Jews of a Saharan Oasis: Elimination of the Tamantit Community

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Jews of a Saharan Oasis: Elimination of the Tamantit Community. By John Hunwick. Princeton, N.J.: Markus Wiener, 2006. Pp. viii, 91; 1 illustration. $68.95 cloth, $28.95 paper.

An oft-invoked myth, current in academic circles as elsewhere, is that of the preZionist "Golden Era" between Muslims and Jews. According to this revisionist paradigm, until the emergence of the colonial and settler proto-Israeli state in Palestine, Jews and Muslims lived in harmony, if not fraternal solidarity, throughout the Islamic world. Jews were a protected and respected minority, a "people of the Book" as the Koran describes them, under beneficent Muslim tutelage. And they prospered. It was only the imposition of a Jewish state in the heart of the ummah, goes this baleful narrative, that politicized and antagonized relations between Muslim and Jewish communities in the Middle East and throughout the world. (By implication, the resolution of conflict between Muslims and Jews lies in the dissolution of the Jewish State of Israel.)

John Hunwick's concise but poignant study of a single Jewish community in the northwestern Sahara provides an African-based refutation to this myth. Thoroughly exploiting the extant (if scant) Arabic writings on the subject, Hunwick examines the rise and purge of a Jewish communal outpost of Tlemcen (now Algeria), which lay in the Touat oasis more than a third of the way to Timbuktu (where Jews also participated in the trans-Saharan trade). This outpost (or "fortified settlement") was called Tamantit and, at its peak in the fifteenth century, 4 percent of its overall population (no aggregate figure is given) was Jewish. That the Jews of Tamantit were not just a minority but also a community with means is attested to by the existence of a synagogue. Then arose a man whose name should be as notorious as Pharaoh of the Passover Exodus, or Haman from Purim: al-Maghili.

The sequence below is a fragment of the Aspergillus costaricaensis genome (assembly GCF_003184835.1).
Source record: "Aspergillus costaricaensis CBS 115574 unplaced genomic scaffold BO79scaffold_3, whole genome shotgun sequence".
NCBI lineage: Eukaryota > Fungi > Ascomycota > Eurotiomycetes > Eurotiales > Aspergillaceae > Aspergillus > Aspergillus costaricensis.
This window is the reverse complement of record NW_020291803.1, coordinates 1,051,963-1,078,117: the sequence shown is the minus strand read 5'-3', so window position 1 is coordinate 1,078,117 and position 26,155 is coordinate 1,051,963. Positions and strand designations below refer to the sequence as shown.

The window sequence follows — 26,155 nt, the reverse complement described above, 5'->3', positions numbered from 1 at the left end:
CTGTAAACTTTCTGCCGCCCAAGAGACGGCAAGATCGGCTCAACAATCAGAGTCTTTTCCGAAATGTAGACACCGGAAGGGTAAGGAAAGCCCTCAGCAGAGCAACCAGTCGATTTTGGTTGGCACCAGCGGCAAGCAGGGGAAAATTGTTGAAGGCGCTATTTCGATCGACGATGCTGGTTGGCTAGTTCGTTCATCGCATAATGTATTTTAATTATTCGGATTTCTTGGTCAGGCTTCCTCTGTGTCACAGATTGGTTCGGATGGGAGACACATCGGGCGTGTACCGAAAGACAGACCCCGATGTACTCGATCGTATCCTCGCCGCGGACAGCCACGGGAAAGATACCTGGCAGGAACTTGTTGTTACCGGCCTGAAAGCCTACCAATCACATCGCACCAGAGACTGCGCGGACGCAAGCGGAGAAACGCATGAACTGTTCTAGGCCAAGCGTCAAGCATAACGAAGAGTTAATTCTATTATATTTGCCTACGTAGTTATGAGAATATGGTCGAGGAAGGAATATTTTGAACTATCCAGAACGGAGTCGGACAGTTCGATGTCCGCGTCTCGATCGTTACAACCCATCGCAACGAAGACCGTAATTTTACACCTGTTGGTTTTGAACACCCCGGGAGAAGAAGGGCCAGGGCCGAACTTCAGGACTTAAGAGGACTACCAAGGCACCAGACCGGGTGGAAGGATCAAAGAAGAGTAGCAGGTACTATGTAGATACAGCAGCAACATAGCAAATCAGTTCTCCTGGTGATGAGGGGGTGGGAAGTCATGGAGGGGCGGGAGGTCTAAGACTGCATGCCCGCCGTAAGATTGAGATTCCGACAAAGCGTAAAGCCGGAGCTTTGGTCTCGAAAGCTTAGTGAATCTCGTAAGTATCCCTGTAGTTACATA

Muhammad al-Maghili was a Tlemcen-born cleric who, sometime in the mid1400s, took violent exception not only to the prosperity of the Jews, but also to their very presence in the midst of Touat. Hunwick implies that al-Maghili's enmity stemmed from economic envy or rage. His public rationale for preaching the expulsion and "degradation" (Hunwick's word) of the Jews was, however, purely theological. It is the kind of invective theology that today we would expect from the likes of a bin Laden or Zarqawi:

Rise up, kill and enslave the infidels

Pigs, who care not for the name of Muhammad.

Rise up and kill the Jews; they are indeed

The bitterest enemies who reject Muhammad ...

Rise up and kill the Jews and all of those

Who fight for them; thus will you please Muhammad. …


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